Kandis Villebrun and Tannicka Reeves are scholarship recipients from Veterinarians Without Borders-Vétérinaires Sans Frontières Canada (VWB/VSF). Photos: Christina Weese
Kandis Villebrun and Tannicka Reeves are scholarship recipients from Veterinarians Without Borders-Vétérinaires Sans Frontières Canada (VWB/VSF). Photos: Christina Weese

Award-winning students represent future of animal care in North

Two Western College of Veterinary Medicine (WCVM) veterinary students from Canada’s North have received scholarships from Veterinarians Without Borders-Vétérinaires Sans Frontières Canada (VWB/VSF).

Kandis Villebrun, a first-year student from Yellowknife, N.W.T., and Tannicka Reeves, a third-year student from Whitehorse, Yukon, received the VWB/VSF’s “Access to Care” awards for 2023.

Valued at $10,000 each, the northern student scholarships aim to decrease barriers for access to veterinary care in the northern regions of Canada where animal health resources are severely limited. Established in 2022, the VWB/VSF “Access to Care” program is open to applicants living in the northern territories, with priority given to Indigenous applicants.

In addition to the scholarship for veterinary students, the VWB/VSF also offers five $5,000 bursaries for individuals pursuing animal and One Health-related diplomas or certificates.

Both Villebrun and Reeves plan on returning to Northern Canada to practise veterinary medicine after completing the four-year Doctor of Veterinary Medicine (DVM) program at the WCVM. 

Villebrun credits her northern upbringing in building an appreciation for animals.

“Animals have always been a main part of my life. I was immersed in an environment where we hunted and fished, and we always had pets too,” she says.

As Villebrun explained in an earlier article, her interest in biology and the concept of One Health became driving forces for her career ambitions in veterinary medicine. Villebrun says that limited accessibility to animal health care in her home territory is something she hopes to address in her future career.

“There’s only a couple of veterinary facilities in Yellowknife, and there aren’t any in surrounding communities. It’s not uncommon for many animals to go months without regular care.”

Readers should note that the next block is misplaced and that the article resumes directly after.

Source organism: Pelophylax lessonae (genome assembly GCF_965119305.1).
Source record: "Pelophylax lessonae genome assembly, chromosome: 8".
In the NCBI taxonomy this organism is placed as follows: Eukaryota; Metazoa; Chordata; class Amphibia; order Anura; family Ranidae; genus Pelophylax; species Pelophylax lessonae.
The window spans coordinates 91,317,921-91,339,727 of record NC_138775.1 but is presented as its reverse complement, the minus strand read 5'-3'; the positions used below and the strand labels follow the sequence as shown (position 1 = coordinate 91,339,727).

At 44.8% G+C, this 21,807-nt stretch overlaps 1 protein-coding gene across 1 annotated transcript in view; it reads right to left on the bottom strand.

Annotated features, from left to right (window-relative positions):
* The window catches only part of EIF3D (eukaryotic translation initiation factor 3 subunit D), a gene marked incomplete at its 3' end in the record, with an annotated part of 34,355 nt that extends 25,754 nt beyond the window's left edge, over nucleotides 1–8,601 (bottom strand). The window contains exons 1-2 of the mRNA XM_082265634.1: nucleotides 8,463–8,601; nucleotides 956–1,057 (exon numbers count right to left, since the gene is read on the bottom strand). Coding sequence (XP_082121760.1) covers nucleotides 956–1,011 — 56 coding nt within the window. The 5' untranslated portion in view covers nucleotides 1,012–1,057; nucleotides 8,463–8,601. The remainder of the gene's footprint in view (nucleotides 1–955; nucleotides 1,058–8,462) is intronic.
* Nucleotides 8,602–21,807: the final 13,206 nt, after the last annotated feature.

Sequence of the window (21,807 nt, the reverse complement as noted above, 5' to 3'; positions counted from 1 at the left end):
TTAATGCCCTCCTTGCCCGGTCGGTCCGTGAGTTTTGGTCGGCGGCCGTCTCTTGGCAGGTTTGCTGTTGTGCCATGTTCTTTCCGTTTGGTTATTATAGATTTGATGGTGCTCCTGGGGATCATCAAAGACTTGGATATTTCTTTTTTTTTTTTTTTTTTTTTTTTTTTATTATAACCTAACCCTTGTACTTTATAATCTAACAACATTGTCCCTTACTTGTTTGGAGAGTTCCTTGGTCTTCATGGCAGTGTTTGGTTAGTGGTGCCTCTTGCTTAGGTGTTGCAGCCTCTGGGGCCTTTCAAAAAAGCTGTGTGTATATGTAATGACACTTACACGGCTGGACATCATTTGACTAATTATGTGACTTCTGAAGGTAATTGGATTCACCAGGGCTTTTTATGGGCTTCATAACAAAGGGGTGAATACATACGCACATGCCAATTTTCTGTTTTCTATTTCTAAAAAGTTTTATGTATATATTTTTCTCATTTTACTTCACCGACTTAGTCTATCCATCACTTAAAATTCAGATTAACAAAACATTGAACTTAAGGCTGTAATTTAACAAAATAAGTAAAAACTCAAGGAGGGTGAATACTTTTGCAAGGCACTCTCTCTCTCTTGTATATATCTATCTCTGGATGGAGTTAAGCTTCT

Villebrun feels grateful for being selected for the award in the early stages of her veterinary training.

“It was pretty amazing. I’ve put a lot of hard work into getting where I am, and now having this support in my first year is really going to help me make connections back home.”

Originally from the Taku River Tlingit First Nation in Atlin, B.C., Reeves’ upbringing as an Indigenous person has shaped her relationship with the world around her.

“I was raised with values that taught me to respect the environment, animals and other people, which I think has a lot to do with me pursuing veterinary medicine,” says Reeves. The idea of One Health was practised by Indigenous people long before the term was coined.”

Reeves now lives in Whitehorse with her family. She found inspiration to pursue a veterinary career from her time spent with her first dog, Koeda.

“My early role in caring for Koeda helped strengthen our human-animal bond. Taking him on many trips to the veterinary clinic led me to discover my path to becoming a veterinarian and helping pet owners give their pets the best possible care,” she says.  

Learning about different animal species in Grade 11 biology class also played a role in Reeves’ choice of veterinary medicine: “I knew it would be a career with a lot of diversity and opportunities to keep learning.”

“A lot of [communities in] the North don’t have access to a veterinary career or are isolated because they are fly-in communities. These people care about animals as much as anybody, but they just don’t have the same resources.”

As an Indigenous woman, Reeves wants to inspire and help other Indigenous individuals pursue their dreams and overcome adversity along the way.

“I really want Indigenous youth to know that they can accomplish anything. Self-doubt is normal for anyone to have and that’s something that I have struggled with in the past. But you can achieve your dreams with hard work and believing in yourself.”

To learn more about VWB/VSF and their mission, visit vwb.org.